Elizabeth Gaskell (1810-1865) was an English novelist and short story writer during the Victorian era.
Our collection is recognised by Gaskell scholars as one of the leading collections of printed material in the country.
This is part of the Moss Side collection which is made up of: Gaskell, De Quincey, Gleave Bronte collections. John Albert Green, the librarian from 1895 of the then independent Moss Side Library, persuaded several local and international collectors as well as relatives of famous authors to donate their collections to our library. The Coleridge collections also belonged to him.
- manuscripts of the short story 'How the fourth floor came to Crowley Castle' and a few other fragments
- music manuscript books begun in her schooldays revealing much incidental information about her education and character
- letters in manuscript, including the cotton famine letters to Vernon Lushington which give a poignant picture of the conditions suffered in the mills. There's a further selection of letters available in the Local Studies Unit (Archives) at Central Library
- personal items - at least twenty items from her personal library, ranging from personally autographed editions of her works, to guide books from her travels in Britain and Europe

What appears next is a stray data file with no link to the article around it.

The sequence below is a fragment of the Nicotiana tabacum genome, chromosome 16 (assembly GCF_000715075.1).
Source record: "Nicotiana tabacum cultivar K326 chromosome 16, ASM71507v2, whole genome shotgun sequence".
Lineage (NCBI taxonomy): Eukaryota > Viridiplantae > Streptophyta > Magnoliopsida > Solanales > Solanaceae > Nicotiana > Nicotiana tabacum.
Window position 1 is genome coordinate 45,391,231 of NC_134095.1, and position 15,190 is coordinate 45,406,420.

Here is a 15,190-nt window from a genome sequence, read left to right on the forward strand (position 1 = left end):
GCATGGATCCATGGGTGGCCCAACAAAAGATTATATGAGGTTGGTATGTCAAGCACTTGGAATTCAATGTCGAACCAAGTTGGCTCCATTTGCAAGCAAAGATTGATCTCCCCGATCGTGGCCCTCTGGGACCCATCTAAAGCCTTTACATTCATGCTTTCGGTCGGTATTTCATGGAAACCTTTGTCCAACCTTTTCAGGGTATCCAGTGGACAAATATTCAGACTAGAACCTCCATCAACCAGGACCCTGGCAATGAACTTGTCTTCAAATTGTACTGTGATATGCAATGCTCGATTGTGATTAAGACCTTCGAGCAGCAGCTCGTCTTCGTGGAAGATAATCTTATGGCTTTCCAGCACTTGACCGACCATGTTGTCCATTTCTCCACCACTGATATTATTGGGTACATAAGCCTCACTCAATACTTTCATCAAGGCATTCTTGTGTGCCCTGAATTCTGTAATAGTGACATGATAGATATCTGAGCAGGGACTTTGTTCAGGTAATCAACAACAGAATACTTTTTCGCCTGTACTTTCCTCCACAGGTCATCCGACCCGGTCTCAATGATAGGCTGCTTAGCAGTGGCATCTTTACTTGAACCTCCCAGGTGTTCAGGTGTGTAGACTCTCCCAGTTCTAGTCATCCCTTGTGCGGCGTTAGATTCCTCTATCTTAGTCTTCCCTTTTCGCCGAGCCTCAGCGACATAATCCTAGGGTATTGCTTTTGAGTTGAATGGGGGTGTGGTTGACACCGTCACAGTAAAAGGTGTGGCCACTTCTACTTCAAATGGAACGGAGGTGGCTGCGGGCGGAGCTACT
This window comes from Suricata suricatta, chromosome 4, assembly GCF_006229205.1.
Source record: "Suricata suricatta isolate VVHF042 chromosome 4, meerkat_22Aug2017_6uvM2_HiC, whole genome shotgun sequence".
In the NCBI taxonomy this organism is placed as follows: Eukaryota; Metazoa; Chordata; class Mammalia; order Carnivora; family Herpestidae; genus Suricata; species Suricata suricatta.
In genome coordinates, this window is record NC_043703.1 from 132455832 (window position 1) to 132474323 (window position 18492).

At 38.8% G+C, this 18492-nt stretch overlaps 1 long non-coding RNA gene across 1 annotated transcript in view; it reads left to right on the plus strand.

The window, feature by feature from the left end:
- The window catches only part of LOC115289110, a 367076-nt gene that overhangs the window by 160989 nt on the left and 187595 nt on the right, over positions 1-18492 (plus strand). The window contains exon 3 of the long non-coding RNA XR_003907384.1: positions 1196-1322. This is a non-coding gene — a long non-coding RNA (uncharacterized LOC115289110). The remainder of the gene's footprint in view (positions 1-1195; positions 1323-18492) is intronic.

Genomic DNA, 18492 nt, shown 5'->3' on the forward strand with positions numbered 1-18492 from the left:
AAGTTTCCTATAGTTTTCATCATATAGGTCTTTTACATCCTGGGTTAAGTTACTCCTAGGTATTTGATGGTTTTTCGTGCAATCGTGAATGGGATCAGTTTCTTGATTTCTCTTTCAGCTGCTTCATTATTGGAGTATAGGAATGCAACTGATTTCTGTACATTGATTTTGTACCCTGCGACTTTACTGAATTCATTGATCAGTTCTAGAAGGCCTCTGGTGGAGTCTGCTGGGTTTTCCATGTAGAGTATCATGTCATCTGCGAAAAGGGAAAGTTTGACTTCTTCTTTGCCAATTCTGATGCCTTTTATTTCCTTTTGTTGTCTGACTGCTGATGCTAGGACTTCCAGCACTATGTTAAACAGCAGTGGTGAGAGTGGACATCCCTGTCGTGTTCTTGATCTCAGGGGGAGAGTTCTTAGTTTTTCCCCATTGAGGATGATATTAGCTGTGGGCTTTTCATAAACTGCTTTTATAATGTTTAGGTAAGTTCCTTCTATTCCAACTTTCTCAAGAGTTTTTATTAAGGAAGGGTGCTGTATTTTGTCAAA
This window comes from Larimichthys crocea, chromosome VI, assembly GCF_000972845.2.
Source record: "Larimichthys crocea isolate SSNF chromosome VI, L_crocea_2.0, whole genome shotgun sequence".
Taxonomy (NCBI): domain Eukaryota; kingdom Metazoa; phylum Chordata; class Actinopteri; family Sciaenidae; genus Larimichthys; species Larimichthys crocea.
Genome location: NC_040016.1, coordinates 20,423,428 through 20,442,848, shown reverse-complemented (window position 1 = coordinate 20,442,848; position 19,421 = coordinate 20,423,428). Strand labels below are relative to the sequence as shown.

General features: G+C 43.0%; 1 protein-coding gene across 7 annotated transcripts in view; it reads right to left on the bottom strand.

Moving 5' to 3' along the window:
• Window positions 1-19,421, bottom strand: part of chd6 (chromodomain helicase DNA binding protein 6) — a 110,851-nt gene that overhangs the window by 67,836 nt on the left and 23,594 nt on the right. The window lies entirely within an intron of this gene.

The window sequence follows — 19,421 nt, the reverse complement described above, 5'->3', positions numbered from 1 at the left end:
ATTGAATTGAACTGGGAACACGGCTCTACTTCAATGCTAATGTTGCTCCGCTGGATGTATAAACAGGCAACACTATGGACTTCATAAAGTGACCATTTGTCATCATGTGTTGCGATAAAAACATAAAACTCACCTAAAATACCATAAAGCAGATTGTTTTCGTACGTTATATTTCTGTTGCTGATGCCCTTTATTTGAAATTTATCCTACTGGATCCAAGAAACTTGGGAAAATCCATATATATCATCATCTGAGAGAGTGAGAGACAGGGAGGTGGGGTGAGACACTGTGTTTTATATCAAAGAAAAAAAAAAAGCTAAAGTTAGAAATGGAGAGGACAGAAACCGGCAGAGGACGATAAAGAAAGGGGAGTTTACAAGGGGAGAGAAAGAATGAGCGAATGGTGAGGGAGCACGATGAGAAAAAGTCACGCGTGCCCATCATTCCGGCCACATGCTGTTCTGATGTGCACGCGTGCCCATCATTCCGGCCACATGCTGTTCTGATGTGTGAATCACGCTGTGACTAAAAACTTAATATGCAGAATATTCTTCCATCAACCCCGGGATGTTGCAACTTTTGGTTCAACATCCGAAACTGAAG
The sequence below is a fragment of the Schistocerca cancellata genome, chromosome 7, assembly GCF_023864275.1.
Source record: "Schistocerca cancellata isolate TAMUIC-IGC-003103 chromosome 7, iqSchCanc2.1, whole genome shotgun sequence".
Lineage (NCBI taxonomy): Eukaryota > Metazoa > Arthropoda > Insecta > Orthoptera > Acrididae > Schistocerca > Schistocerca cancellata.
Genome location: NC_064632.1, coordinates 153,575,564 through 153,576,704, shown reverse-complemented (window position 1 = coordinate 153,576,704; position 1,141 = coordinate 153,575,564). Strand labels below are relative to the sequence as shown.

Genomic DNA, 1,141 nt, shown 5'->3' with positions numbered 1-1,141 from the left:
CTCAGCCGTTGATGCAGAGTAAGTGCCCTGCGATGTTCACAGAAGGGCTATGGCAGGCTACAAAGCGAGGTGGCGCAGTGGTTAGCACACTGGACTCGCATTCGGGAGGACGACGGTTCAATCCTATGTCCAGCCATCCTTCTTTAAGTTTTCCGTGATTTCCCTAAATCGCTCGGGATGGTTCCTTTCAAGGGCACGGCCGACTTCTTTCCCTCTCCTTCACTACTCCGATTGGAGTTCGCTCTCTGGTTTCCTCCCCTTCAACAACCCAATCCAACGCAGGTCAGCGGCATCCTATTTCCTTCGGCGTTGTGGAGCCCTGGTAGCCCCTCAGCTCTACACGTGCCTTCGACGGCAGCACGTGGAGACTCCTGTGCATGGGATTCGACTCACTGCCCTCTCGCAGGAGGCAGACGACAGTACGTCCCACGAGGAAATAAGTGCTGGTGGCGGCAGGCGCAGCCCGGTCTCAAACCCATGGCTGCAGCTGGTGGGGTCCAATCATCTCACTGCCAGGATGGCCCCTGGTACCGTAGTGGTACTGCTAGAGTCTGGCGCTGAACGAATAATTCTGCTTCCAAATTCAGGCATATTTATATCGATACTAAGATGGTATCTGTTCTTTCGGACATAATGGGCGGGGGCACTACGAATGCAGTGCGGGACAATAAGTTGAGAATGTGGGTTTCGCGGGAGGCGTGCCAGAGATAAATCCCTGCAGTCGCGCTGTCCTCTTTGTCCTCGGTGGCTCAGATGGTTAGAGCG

- over 230 editions of her novels including first editions, American editions and translations, periodicals containing serialised versions, and the latest edited texts
- biographies and criticism - over 700 items including monographs, periodical articles, dissertations, boxes of photographs and newspaper cuttings. The collection is added to regularly
- Rev. William Gaskell - sermons, hymns and cuttings, including a complete run of the Unitarian examiner that he edited
For a fuller description see article by Christine Lingard in the Gaskell society journal no 2 (1987) (ref 823.894 G28).
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